Hepatic lipid accumulation may be a result of one or several of the following factors: increased delivery of adipose tissue or dietary fatty acids to the liver, increased de novo synthesis of fatty acids in the liver, decreased rate of hepatic fatty-acid oxidation, or decreased rate in the exit of fatty acids from the liver in the form of triglycerides. Delivery of fatty acids to the liver appears to be the most potent mechanism for hepatic lipid accumulation. Hepatic lipid accumulation is linked to the development of hepatic insulin resistance, which is demonstrated by the impaired suppression of hepatic glucose output by insulin. Current evidence suggests that defects associated with the molecular mechanisms responsible for the propagation of the insulin signal in the liver cells are responsible for the impaired insulin effect and that these defects can develop secondary to lipid accumulation in the liver. Hepatic lipid accumulation appears to affect the activity of phosphatidylinositol 3-kinase, which has a central role in mediating the insulin action in hepatocytes. Generally, exercise has been shown to enhance the insulin action in the liver. Although an exercise-related mechanistic link between attenuation in hepatic lipid accumulation and enhancement in insulin action in the liver has not been described yet, the benefits of exercise on hepatic insulin action may relate to the potential effects of exercise on regulating/preventing hepatic lipid accumulation. However, direct effects of exercise on insulin action in the liver, independent of any effects on hepatic lipid metabolism, cannot currently be excluded. Further research is needed to evaluate the relative importance of exercise in the treatment of hepatic insulin resistance, specifically as it relates to lipid accumulation in the liver.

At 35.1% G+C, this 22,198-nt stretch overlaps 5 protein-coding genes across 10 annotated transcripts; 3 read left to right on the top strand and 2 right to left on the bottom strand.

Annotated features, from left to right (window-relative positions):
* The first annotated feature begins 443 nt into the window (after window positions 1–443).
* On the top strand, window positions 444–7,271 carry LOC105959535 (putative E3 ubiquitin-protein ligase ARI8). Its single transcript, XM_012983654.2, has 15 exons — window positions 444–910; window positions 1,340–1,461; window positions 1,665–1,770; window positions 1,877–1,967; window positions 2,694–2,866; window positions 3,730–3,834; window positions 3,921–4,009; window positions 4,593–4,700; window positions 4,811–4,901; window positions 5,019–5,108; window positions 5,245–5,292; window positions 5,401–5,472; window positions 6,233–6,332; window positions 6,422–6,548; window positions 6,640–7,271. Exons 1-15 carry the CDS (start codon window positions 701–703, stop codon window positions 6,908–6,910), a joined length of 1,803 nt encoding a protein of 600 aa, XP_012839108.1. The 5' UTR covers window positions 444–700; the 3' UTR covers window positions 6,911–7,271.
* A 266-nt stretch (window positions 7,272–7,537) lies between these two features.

ASJC Scopus subject areas
- Orthopedics and Sports Medicine
- Physical Therapy, Sports Therapy and Rehabilitation